“Lust” makes room to go and commit the sin (James 1:15), if it is not properly governed and put under the authority of the Spirit.  But not every lust (G1937) [things long for or desired] is sinful. This is important to take note because the Greek word (G1937) didn’t change, the translator decided what English word would be used.


(Luke 22:15)  And he said unto them, With desire (G1939) I have desired (G1937) to eat this passover with you before I suffer:

(Mat 13:17)  For verily I say unto you, That many prophets and righteous men have desired (G1937) to see those things which ye see, and have not seen them; and to hear those things which ye hear, and have not heard them

(Luke 15:16 NIV) And he [the prodigal] longed [fain](G1937) to fill his stomach with the pods that the pigs were eating, but no one gave him anything.

(Luke 16:21)  And desiring (G1937) to be fed with the crumbs which fell from the rich man’s table: moreover the dogs came and licked his sores.


It is therefore important that we understand the distinction between the “type” of desire (G1937) [or lust] in contrast to coveting (an act of planning) to partake in something which would be forbidden (like having sex with another man’s wife).

There is a clear difference between having a natural sexual attraction and “coveting” something that is prohibited by the Law: the Law forbids directing one’s desire towards that which is not lawful. Jesus is not condemning the desire itself but the action taken on the desire.

The presence of a beautiful woman may trigger a thought or an even an attraction, which is natural, but it’s the action associated with the thought. Yes, adultery (the act) is a sin, but the sin entered the heart (mind) the moment one plans to seek it out.


There’s an old saying “You may not be able to stop a bird from landing on your head, but you can prevent it from building its nest.




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Does God forget our sins?


God Knows Who Sinned

And Has Full Memory Of It


I’ve heard pastors, on occasion, make claims that God actually forgets the sins of those who have been saved, and casts them into the “Sea of forgetfulness” (a non-biblical phrase). They almost always cite from one or more of the following passages in support (Heb 8:12)(Heb 10:17)(Isa 43:25)(Jer 31:34)(Ps 103:12)(Mic 7:19)(Isa 38:17)(Isa 44:22).



Identifying Passages

These types of passages are called metaphors (See: Biblical Metaphors & Figures Of Speech). 

(The Representation use of a word in a figurative meaning on the basis of the similarity of two objects or phenomena in some way.)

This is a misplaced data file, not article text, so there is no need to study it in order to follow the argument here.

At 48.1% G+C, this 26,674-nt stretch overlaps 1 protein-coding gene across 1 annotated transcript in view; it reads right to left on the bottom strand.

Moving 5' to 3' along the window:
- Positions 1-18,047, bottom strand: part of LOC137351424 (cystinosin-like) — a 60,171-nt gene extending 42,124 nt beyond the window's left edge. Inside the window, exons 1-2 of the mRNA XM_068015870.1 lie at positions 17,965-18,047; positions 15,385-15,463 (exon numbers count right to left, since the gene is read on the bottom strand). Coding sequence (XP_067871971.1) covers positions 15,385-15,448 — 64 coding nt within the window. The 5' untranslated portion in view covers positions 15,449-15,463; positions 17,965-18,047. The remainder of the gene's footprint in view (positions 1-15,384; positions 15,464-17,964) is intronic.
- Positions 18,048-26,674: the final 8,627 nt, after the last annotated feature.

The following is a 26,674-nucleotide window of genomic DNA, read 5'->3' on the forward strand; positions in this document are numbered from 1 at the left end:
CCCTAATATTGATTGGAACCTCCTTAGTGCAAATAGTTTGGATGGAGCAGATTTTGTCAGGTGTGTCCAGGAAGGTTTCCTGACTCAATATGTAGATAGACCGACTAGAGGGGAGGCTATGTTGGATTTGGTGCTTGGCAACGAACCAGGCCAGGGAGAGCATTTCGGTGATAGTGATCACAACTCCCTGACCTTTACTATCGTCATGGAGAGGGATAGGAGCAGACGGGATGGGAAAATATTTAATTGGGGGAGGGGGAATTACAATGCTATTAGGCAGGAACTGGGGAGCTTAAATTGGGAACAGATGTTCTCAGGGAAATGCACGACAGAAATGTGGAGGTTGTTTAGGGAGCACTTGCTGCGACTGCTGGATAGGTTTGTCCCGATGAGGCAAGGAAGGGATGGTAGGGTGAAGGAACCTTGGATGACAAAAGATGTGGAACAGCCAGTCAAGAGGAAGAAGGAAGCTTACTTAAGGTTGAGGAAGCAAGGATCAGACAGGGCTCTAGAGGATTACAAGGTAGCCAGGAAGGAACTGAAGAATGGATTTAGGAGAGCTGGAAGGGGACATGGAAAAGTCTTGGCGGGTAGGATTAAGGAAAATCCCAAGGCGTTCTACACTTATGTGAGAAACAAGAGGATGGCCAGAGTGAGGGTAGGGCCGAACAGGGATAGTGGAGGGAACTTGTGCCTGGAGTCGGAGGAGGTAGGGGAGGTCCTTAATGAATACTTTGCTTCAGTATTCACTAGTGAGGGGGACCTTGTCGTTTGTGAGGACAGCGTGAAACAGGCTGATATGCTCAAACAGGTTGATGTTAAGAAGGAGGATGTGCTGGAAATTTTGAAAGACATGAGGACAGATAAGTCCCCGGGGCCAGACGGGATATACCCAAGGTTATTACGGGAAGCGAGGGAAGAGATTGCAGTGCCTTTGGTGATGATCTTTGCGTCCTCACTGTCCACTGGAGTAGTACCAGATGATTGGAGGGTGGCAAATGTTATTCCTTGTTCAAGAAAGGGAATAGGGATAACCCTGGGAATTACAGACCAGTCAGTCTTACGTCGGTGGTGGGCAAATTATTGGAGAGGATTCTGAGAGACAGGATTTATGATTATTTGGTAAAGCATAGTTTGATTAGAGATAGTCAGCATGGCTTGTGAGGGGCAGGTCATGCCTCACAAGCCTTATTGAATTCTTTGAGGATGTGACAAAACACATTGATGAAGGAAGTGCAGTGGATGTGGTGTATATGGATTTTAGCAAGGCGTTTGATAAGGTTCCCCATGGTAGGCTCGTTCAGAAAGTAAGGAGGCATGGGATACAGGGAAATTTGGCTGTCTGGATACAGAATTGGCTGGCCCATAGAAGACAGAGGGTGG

For example, some passages speak of using blood for washing. They are spoken in the figurative sense.  

Gen 49:11 “……. he washed his garments in wine, and his clothes in the blood of grapes:”

Rev 1:5 “…… and washed us from our sins in his own blood,”

Rev 7:14 “……washed their robes, and made them white in the blood of the Lamb.”


Washing is usually used to represent some type of “cleansing” and blood usually represents the “source” (from who or what/ man, animal, etc.) that is some how associated with the washing.



God Has Complete And Perfect Knowledge Of All Things

For God to be sovereign over His creation of all things, whether visible or invisible, He has to be all-knowing.

The Bible declares that God “knows the secrets of the heart” (Psalm 44:21), that “His understanding is infinite” (Ps 147:5), and God is greater than our heart, and knows all things (1 Jn 3:20).  If God does not remember something, then that would mean God doesn’t know everything.


Since God knows what type of sin we committed, and when we committed a sin, he therefore has perfect memory of it, however God does not hold those sins” against the believer “after” God forgives him of those sins.

A sin is always sin. It however can be “pardoned” (forgiven) but only according to God’s plan, not some man-made plan of salvation.
The confession of sin before God is integral to the obedient Christian life (1 John 1:9).


Some present the argument that there are sins we may have committed unaware? The Bible addresses that concern like this:

“Therefore to him that knoweth to do good, and doeth it not, to him it is sin.” Jas 4:17